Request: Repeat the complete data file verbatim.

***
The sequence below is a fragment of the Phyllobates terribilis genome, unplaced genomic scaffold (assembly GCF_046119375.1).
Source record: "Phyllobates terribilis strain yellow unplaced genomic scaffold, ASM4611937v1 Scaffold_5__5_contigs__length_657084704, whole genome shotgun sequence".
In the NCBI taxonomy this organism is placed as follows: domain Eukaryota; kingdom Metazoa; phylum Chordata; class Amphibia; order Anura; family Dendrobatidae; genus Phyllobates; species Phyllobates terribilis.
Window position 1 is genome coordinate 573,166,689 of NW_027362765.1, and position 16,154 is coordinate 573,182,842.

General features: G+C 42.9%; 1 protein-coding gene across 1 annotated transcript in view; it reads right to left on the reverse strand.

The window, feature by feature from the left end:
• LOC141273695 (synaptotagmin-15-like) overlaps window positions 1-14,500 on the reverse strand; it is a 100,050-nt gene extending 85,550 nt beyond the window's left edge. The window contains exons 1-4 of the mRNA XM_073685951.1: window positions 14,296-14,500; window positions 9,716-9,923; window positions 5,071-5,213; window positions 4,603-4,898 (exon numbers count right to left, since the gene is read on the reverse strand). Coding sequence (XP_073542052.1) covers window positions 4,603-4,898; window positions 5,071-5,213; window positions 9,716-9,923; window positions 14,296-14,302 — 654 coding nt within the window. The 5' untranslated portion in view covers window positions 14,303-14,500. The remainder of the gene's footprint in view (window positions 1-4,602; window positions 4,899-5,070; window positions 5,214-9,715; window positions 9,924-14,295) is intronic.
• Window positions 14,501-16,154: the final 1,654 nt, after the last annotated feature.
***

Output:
The sequence below is a fragment of the Phyllobates terribilis genome, unplaced genomic scaffold (assembly GCF_046119375.1).
Source record: "Phyllobates terribilis strain yellow unplaced genomic scaffold, ASM4611937v1 Scaffold_5__5_contigs__length_657084704, whole genome shotgun sequence".
In the NCBI taxonomy this organism is placed as follows: domain Eukaryota; kingdom Metazoa; phylum Chordata; class Amphibia; order Anura; family Dendrobatidae; genus Phyllobates; species Phyllobates terribilis.
Window position 1 is genome coordinate 573,166,689 of NW_027362765.1, and position 16,154 is coordinate 573,182,842.

General features: G+C 42.9%; 1 protein-coding gene across 1 annotated transcript in view; it reads right to left on the reverse strand.

The window, feature by feature from the left end:
• LOC141273695 (synaptotagmin-15-like) overlaps window positions 1-14,500 on the reverse strand; it is a 100,050-nt gene extending 85,550 nt beyond the window's left edge. The window contains exons 1-4 of the mRNA XM_073685951.1: window positions 14,296-14,500; window positions 9,716-9,923; window positions 5,071-5,213; window positions 4,603-4,898 (exon numbers count right to left, since the gene is read on the reverse strand). Coding sequence (XP_073542052.1) covers window positions 4,603-4,898; window positions 5,071-5,213; window positions 9,716-9,923; window positions 14,296-14,302 — 654 coding nt within the window. The 5' untranslated portion in view covers window positions 14,303-14,500. The remainder of the gene's footprint in view (window positions 1-4,602; window positions 4,899-5,070; window positions 5,214-9,715; window positions 9,924-14,295) is intronic.
• Window positions 14,501-16,154: the final 1,654 nt, after the last annotated feature.